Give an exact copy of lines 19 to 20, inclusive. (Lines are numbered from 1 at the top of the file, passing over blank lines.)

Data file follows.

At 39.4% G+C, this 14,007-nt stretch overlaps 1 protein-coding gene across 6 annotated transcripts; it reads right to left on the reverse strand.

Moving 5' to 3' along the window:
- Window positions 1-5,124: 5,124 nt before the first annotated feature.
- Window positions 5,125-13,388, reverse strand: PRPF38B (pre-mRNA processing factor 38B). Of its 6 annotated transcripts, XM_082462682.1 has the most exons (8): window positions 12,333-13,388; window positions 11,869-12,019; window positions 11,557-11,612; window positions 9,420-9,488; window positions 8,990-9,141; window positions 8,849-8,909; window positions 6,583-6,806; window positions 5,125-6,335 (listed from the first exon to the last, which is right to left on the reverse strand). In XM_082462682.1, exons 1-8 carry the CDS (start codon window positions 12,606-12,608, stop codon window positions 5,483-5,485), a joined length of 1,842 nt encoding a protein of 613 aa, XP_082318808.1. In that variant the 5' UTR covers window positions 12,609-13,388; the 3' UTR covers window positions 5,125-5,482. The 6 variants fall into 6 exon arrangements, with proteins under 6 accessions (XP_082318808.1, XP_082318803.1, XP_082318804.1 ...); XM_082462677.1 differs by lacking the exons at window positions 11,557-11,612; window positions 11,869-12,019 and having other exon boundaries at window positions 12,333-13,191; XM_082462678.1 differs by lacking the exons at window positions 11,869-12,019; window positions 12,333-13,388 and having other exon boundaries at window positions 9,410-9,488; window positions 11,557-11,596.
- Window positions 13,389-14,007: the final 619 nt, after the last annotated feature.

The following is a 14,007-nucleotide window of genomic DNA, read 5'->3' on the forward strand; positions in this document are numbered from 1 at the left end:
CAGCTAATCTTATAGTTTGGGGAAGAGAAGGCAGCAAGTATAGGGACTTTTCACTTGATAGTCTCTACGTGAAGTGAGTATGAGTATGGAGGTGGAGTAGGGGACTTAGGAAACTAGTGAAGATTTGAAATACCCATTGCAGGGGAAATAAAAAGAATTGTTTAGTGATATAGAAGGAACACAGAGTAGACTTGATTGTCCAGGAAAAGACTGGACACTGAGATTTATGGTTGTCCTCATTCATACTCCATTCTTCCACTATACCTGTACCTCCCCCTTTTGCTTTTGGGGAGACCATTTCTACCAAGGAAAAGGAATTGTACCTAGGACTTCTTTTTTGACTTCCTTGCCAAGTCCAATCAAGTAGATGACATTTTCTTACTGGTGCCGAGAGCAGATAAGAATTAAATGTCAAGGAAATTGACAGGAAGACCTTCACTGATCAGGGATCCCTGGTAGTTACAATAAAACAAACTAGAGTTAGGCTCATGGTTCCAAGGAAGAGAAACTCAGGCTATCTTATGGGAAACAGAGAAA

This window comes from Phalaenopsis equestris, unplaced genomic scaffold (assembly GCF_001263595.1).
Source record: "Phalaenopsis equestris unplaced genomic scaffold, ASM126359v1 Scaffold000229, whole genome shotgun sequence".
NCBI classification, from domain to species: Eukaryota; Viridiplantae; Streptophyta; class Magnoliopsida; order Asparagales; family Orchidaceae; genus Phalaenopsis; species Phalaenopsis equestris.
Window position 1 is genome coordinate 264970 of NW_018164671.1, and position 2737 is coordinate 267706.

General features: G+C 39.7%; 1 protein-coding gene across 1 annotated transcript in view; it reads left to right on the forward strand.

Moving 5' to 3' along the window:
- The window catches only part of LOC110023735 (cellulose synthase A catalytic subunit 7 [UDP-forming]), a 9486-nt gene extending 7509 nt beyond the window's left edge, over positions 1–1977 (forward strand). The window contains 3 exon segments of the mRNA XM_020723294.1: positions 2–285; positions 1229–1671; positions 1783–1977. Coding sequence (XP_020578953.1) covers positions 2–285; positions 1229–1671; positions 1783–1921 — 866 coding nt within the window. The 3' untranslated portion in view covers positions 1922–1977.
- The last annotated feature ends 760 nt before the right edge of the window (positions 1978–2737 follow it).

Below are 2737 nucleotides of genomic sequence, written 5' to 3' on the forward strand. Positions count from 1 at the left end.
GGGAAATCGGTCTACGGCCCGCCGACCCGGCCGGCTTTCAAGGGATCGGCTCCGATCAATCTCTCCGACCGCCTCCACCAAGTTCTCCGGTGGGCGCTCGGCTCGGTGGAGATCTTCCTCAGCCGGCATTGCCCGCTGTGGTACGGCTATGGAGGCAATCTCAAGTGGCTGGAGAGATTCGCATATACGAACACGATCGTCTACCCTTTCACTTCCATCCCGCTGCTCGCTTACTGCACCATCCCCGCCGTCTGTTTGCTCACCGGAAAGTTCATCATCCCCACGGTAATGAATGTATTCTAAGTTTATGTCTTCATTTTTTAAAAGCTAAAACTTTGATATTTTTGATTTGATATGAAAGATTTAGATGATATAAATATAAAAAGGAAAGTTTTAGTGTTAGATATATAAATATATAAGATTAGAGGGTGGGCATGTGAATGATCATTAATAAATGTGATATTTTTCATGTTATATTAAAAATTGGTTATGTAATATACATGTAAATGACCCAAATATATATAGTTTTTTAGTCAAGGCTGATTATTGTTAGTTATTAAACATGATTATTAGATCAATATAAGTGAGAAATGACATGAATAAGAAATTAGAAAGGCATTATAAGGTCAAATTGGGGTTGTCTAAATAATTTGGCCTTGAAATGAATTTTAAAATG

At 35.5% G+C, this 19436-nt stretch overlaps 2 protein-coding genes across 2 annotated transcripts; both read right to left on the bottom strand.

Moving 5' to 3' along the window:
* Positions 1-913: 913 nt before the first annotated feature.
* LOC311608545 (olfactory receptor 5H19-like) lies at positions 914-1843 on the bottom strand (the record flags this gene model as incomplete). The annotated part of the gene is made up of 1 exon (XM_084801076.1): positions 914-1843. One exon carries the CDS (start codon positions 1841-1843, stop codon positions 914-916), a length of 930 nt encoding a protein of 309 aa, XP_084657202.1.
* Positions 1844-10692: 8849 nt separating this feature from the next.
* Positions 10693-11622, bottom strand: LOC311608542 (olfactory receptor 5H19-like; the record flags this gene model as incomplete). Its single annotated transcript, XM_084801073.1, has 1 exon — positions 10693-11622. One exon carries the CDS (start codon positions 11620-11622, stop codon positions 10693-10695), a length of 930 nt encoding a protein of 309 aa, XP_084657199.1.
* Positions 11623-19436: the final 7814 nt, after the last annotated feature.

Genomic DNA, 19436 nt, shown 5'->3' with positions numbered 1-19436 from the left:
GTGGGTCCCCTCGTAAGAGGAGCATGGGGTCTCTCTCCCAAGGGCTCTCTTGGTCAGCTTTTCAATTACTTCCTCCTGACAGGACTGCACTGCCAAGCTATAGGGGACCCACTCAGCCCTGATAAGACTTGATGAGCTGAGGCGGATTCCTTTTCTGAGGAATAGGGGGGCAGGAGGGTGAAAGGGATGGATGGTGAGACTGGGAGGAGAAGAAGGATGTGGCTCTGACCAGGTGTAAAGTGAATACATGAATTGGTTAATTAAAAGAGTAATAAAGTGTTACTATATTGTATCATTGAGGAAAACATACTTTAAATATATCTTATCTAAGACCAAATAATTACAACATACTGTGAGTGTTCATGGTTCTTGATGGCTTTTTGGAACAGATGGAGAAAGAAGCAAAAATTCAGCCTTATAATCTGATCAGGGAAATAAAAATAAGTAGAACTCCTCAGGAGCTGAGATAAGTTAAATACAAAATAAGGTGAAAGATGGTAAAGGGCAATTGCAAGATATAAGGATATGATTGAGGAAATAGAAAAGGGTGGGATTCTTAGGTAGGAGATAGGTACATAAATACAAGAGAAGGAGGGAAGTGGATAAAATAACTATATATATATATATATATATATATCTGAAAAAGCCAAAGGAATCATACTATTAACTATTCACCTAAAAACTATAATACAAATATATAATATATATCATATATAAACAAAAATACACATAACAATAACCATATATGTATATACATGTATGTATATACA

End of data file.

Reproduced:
Moving 5' to 3' along the window:
* Positions 1-913: 913 nt before the first annotated feature.